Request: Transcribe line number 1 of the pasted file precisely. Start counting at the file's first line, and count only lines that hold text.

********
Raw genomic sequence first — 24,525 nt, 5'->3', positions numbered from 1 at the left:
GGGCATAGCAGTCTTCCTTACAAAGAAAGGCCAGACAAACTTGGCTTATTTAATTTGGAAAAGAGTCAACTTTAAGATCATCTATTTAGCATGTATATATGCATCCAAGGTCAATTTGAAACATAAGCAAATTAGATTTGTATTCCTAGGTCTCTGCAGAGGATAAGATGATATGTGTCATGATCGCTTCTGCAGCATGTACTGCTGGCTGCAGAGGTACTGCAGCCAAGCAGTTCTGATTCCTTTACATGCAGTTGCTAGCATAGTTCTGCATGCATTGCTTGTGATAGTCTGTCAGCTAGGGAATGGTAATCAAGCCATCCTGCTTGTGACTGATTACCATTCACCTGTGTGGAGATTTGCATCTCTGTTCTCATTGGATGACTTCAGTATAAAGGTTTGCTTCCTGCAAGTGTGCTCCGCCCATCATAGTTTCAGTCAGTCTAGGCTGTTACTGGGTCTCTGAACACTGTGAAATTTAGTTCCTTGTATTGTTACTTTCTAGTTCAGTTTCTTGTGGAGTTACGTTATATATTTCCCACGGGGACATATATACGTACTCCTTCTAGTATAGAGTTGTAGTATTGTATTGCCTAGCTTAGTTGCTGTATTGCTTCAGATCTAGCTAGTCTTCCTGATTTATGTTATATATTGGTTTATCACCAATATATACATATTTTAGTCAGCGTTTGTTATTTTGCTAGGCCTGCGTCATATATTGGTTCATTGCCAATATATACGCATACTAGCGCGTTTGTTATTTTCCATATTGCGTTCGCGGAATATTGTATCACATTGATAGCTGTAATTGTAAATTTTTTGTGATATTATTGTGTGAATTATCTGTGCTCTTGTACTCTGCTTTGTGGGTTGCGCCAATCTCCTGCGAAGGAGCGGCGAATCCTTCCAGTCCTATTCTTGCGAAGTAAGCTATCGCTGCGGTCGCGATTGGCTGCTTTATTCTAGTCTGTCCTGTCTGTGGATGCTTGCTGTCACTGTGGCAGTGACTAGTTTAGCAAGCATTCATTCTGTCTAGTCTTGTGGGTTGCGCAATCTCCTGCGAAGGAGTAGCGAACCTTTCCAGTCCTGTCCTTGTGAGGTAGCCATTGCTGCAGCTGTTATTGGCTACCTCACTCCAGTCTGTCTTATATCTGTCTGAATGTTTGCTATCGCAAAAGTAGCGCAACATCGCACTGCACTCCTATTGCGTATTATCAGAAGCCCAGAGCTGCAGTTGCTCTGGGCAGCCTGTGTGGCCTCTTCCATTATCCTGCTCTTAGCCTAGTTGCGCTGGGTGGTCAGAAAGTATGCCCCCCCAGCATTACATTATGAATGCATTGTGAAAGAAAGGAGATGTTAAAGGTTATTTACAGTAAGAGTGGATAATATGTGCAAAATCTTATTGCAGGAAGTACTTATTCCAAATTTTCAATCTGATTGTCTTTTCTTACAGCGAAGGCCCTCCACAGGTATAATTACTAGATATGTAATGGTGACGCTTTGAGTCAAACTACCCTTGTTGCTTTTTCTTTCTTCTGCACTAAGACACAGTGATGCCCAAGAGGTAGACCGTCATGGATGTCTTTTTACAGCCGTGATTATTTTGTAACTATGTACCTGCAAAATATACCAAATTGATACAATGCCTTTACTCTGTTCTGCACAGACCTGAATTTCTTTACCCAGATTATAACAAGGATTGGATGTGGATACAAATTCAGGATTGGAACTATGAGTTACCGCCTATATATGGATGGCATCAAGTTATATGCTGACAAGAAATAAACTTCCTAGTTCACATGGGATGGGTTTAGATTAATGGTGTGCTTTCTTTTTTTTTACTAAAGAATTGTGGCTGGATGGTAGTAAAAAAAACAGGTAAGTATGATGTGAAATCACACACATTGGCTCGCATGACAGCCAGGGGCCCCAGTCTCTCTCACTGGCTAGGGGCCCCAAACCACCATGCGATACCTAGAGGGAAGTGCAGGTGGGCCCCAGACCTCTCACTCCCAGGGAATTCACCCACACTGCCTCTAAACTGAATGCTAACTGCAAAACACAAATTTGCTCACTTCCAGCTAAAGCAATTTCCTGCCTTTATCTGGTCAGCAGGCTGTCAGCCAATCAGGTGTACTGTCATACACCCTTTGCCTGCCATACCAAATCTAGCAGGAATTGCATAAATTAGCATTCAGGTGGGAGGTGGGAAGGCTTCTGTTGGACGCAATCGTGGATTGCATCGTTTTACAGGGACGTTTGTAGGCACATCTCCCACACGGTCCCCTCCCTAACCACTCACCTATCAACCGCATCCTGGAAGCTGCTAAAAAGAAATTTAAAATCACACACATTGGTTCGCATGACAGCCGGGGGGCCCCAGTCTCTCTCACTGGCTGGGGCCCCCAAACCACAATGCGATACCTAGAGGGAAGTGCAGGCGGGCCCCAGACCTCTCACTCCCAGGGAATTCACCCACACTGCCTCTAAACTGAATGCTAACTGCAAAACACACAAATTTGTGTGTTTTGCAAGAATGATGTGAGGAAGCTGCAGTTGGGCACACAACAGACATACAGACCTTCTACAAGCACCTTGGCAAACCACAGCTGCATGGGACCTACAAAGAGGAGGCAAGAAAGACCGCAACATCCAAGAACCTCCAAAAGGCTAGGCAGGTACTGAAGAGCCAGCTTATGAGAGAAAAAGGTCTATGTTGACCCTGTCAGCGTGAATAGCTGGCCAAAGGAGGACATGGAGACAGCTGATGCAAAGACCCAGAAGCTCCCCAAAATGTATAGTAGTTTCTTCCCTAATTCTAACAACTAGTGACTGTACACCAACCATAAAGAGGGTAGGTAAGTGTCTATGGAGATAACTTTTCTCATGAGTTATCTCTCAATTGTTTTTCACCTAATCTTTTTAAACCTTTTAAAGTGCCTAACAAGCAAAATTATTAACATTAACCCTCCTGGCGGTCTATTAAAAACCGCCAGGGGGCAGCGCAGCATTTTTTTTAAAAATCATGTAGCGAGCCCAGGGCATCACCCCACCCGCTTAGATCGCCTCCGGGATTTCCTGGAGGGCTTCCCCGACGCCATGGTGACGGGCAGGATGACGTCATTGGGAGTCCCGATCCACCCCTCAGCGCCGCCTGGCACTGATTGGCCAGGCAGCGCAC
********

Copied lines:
Raw genomic sequence first — 24,525 nt, 5'->3', positions numbered from 1 at the left: